Agency program looks to ease burden of automatic-loss-of-exemption law; still, Form 990 information returns for many due by OCTOBER 15, 2010 – or else
Those soft-touches over at the Internal Revenue Service are at it again: they have set up a “Filing Relief/Voluntary Compliance Program” for small tax-exempt organizations (not including churches or church-related organizations). The goal: to give such folks a chance to avoid the time-consuming and complex process which they would have to undertake to reinstate their tax-exempt status . . . if, that is, they lost that status earlier this year thanks to a relatively obscure 2006 law.
We wrote about this issue last May. You may recall that, back then, the IRS made a big effort to alert tax-exempt organizations (OTHER THAN churches or church-related organizations, who don’t need to worry about all this) of the need to file Form 990 informational returns. That requirement had been on the books for a couple of years already, but there was considerable urgency associated with it last Spring. That’s because Congress, in mandating the reporting requirement (in the Pension Protection Act of 2006), gave the law some sharp and ugly teeth: any tax-exempt organization (again, NOT INCLUDING churches/church-related organizations) which failed to file Form 990 reports for three consecutive years would automatically and immediately lose its exemption.
Since 2008 would have been the first year in which such reports were due, 2010 was the first year in which any organization subject to the requirement could have missed three reports in a row. And the reports’ due date for organizations using the calendar year as their tax year was May 17. (The filing due date for annual tax returns is the 15th day of the 5th month after an organization’s tax year ends.)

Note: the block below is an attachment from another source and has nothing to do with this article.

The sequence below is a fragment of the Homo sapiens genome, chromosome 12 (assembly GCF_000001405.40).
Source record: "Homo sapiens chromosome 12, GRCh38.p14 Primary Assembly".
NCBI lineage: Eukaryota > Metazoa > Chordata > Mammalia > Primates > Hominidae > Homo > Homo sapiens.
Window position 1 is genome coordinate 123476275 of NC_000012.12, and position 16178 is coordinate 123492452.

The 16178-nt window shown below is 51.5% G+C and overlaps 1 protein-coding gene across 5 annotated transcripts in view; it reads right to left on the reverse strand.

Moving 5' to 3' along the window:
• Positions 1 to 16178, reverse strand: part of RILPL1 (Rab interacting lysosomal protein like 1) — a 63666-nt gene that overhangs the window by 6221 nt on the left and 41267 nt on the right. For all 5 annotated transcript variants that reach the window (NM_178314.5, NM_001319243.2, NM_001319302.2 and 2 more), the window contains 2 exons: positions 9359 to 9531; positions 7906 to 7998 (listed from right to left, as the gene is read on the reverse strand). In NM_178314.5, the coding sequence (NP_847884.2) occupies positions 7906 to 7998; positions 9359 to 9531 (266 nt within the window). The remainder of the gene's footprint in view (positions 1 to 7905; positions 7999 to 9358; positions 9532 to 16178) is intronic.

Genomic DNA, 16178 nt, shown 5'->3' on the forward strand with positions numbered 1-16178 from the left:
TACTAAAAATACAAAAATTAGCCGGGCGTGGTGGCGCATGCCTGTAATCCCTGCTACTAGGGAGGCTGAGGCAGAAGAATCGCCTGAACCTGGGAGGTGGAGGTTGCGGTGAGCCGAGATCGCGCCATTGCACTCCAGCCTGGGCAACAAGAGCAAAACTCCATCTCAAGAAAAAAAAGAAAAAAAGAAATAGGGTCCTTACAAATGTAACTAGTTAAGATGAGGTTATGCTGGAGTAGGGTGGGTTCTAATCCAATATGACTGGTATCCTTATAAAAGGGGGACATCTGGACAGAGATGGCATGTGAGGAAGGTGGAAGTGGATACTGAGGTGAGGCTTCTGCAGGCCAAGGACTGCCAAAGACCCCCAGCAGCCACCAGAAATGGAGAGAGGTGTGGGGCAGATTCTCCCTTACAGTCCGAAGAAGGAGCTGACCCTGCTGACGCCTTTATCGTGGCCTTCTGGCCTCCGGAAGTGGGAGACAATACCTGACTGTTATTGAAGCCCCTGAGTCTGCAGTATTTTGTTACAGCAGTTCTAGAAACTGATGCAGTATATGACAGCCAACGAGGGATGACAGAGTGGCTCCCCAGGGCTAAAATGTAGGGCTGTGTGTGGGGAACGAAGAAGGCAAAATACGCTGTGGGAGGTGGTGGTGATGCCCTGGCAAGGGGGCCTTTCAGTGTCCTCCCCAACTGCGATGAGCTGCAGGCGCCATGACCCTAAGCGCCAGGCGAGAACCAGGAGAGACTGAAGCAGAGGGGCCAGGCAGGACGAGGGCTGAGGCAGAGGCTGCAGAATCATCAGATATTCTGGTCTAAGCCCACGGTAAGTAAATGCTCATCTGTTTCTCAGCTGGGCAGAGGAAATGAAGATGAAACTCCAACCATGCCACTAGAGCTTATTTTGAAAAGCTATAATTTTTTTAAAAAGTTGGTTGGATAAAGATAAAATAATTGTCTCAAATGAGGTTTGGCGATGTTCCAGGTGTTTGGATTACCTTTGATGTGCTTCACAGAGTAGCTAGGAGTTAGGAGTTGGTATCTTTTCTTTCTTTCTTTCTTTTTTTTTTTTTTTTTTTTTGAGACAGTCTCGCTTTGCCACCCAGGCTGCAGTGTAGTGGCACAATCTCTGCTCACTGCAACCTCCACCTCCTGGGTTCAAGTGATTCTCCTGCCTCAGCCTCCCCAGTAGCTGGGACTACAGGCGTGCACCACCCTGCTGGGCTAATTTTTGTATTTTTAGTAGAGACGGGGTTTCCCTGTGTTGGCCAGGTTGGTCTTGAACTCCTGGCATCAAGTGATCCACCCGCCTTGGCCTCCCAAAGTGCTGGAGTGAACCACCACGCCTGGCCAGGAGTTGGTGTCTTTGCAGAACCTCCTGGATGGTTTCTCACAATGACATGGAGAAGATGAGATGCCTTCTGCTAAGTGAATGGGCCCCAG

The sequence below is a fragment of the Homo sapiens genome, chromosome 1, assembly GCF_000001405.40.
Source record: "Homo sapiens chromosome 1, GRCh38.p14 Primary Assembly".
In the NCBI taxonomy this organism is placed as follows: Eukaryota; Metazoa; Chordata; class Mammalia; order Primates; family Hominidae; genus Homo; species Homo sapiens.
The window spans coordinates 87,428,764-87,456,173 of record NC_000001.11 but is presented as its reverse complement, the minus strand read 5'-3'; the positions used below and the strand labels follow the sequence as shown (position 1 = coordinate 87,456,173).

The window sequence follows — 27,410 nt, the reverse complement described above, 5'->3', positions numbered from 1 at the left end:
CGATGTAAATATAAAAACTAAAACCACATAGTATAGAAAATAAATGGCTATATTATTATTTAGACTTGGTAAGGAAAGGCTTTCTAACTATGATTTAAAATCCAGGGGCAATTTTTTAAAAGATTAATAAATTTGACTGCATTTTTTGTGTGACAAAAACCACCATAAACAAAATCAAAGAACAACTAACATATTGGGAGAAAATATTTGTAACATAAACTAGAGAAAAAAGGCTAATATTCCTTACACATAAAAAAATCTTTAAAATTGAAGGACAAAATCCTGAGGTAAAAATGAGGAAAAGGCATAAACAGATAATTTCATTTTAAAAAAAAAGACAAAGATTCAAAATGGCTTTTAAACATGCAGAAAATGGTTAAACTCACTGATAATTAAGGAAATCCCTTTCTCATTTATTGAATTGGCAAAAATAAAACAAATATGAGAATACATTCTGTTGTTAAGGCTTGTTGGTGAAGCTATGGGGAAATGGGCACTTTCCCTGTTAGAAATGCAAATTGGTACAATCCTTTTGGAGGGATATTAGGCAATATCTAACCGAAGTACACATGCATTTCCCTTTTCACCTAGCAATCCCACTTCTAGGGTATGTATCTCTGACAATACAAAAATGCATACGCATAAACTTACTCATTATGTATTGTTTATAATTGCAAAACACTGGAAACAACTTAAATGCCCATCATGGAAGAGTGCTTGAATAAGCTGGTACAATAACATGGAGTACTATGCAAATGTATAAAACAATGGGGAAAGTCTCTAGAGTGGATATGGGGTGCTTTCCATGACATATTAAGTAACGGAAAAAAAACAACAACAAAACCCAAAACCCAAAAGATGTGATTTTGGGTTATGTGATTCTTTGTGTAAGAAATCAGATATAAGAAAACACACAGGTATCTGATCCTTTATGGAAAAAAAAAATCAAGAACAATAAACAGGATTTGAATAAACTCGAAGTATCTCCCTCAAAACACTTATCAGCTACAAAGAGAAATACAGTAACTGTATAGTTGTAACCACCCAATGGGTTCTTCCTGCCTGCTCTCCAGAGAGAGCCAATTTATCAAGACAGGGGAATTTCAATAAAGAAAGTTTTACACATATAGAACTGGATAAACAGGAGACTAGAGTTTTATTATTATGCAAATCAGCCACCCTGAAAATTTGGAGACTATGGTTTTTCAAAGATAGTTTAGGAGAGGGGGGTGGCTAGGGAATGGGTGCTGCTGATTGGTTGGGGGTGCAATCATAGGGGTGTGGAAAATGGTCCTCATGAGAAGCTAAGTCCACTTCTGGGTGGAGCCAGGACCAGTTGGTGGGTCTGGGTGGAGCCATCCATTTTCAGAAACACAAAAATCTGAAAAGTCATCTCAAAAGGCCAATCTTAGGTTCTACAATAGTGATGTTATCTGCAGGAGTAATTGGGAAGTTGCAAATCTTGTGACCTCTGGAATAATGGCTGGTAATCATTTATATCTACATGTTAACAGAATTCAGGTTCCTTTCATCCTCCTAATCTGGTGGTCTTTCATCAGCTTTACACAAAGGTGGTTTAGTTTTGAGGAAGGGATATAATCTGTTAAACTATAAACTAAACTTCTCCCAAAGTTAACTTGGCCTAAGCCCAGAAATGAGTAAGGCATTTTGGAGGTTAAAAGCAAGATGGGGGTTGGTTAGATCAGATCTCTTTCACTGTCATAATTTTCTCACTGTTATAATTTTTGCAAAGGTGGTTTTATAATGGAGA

Apparently the IRS was concerned that there were a significant number of such entities at risk, so it went all out to spread the word in the weeks prior to May 17. The May 17 deadline came and went, and (according to the IRS) more than 300,000 organizations still failed to get their reports in as required. Cream puff push-overs that they are, the IRS has decided to give entities which missed the deadline yet another swing at the ball – in the form of a two-part program that allows them to seek reinstatement of their tax exempt status without starting all over again from scratch with the application process for tax-exempt status.
The first component of the program affects organizations with gross receipts of less than $25,000 per year (again, churches or church-related entities are not included here). They need only file an e-postcard tax return (IRS Form 990-N) to stay tax exempt.
The second part of the relief program targets larger organizations that qualify to file their annual tax returns on IRS Form 990-EZ. These entities must jump though a few more hoops and pay a small compliance fee. But even this more complicated process is much less burdensome than applying all over again for tax-exempt status. The deadline to take advantage of either of these easy-pitch second chances is October 15.
Some tax-exempt organizations – the ones whose tax year is not the same as the calendar year – may not have automatically lost their tax-exempt status yet. The IRS website includes lists (organized by state) of organizations which are “at risk” of automatic expiration. (According to the IRS, the lists include “organizations for which the IRS does not have a record of a required annual filing for 2007 and 2008, and whose 2009 return, due on or after May 17 and before October 15, 2010, has not yet been received.” Note, however, that the IRS specifically warns that its lists may be incomplete, and that organizations not included in the lists may nonetheless be “at risk”.) A word to the wise: a quick look-see through a few of the lists on the IRS website found the names of some broadcasters who may be “at risk”.
We’re not tax lawyers – we don’t even play tax lawyers on TV – so anyone possibly subject to the automatic loss of exemption should consult tax counsel pronto. You can also get more information about the IRS’s voluntary compliance program at its website. Tax-exempt status confers many benefits upon an organization. A few minutes spent checking to make sure that a tax-exempt organization (OTHER THAN churches or church-related organizations) with which you are involved is in compliance with its reporting obligations could allow it to avoid losing its tax-exempt status.
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